When a furnace burst, coating much of Edgartown’s library building in atomized oil at the beginning of December, director Felicia Cheney thought she and her staff would be in and out of emergency digs in the town hall selectmen’s meeting room within a fortnight.

But a drawn-out insurance claim process has left the books and artwork gathering dust on top of oil in the North Water street library for the seventh week, and the librarians have no definite end in sight.

They have made the most of their improvised surroundings, working only with newly bought stock and returns, and today the governmental space has a decidedly different feel.

Current newspapers and magazines line a coffee table at the center of the room. The former selectmen’s table is lined with check-out computers and piles of novels, DVDs and a dozen reading glasses hanging from a bright yellow bucket.

“Maybe it’s so cozy because it wasn’t cozy before,” said Ms. Cheney, sitting at her temporary workstation in the corner of the selectmen’s meeting room early last week. “But it’s cozier than the other place. And it’s brighter.”

Working in the temporary space also has given the librarians perspective on how they can improve conditions in the library when they finally get back in.

“The wallpaper in there is so hideous, we want to get rid of that,” Ms. Cheney said.

Even so, she is keen to get back to North Water street.

“We kind of feel like sad sacks in here, it would be nice to have our space back,” Ms. Cheney said. “We don’t have the stuff people should have. And there’s absolutely no privacy.”

Time is a factor in terms of the clean-up process at the library, where the sooty residue threatens to damage contents of the building. The incident caused by the faulty furnace is referred to as puffback.

Puffback results when a burst oil furnace is left undisturbed long enough to create pressure in an enclosed space, so that when released a toxic build-up is dispersed, clinging to objects in the surrounding area — which in this case could include books, computer equipment and valuable art work.

The insurance claim has proven a sticky business, too.

Massamont Insurance brokers cover the library and by extension Edgartown in such an event and are obliged to finance all processes required to return library to “pre-loss condition.”

For this job, Massamont employed the services of PES Associates (whose letterhead touts Proven Performance Extensive Experience Superior Solutions) in Dedham, after Massamont deemed insufficient a nine-page report prepared by Dr. Bill Vaughan of Nauset Environmental Services of East Orleans.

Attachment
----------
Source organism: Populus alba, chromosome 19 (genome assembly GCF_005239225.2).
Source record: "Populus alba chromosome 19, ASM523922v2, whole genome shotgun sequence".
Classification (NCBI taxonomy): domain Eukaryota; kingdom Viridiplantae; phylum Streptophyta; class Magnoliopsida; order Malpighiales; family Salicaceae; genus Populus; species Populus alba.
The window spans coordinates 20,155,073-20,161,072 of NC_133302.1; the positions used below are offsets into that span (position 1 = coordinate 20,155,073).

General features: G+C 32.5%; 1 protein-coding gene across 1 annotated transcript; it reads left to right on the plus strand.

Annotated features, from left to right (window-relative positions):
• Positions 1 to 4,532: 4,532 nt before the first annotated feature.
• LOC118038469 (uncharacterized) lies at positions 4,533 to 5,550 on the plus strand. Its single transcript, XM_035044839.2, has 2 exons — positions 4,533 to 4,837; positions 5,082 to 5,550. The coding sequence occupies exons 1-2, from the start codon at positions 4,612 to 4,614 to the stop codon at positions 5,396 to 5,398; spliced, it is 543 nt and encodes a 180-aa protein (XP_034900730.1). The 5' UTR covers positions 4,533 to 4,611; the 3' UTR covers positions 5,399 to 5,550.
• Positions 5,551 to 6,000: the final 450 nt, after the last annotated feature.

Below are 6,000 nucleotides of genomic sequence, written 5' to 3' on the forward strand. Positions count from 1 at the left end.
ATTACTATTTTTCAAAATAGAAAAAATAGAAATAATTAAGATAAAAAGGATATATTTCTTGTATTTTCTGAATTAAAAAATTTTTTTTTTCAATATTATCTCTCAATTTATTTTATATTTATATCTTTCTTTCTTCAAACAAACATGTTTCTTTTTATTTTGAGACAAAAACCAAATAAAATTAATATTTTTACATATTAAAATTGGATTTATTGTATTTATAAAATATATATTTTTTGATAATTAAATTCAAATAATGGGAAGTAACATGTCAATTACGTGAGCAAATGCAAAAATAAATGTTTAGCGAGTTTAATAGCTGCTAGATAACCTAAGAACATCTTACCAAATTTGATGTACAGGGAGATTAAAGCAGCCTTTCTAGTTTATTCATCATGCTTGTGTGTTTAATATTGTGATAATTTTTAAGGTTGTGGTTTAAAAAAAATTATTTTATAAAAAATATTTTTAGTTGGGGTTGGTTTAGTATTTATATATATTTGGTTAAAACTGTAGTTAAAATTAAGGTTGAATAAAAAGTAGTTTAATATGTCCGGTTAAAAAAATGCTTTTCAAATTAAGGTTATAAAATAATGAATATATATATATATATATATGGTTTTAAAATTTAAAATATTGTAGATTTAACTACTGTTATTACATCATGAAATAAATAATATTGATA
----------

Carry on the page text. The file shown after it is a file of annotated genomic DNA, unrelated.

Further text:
PES filed a two-page letter and report, which was not available until Jan. 6. The report concluded that only two out of 14 sampled areas indicated “widespread or highly concentrated release of soot.”

The findings conflicted with the earlier Nauset report. Discussions on what cleaning processes will be covered are continuing.

Public claims adjuster David Burke, who represents Edgartown and the library in this case, has been frustrated by the process.

“The PES report was vague with little or no supporting documentation,” he said earlier this week.

Mr. Burke, chairman of the library trustees David Blackburn and representatives of Massamont are due to meet again early next week.

Meanwhile, Ms. Cheney is wary of starting work on the building for fear that the town will not be reimbursed for the expenses. There is also a dispute over the choice of cleaning company for the job. The choice is ultimately made by the library trustees.

According to Ms. Cheney, the insurers are pushing for a firm, called Servicemaster, which plans to simply clean areas and items — such as the acoustical ceiling tiles — that Nauset recommended should be replaced.

But if another company, Munters, which has a contract with the state board of library commissioners, is used, the town will be eligible for a fund of $25,000 to pay for expenses which are not covered by the insurance company.

However, Ms. Cheney now plans to move forward with removing the artwork from the building, much of which is highly valuable, she says, and at risk of damage while still in the building. Once removed, the artwork will be sent to a company in Williamstown for cleaning.

She is confident that once the building cleanup begins, the library will be clean and ready to reopen within 15 business days.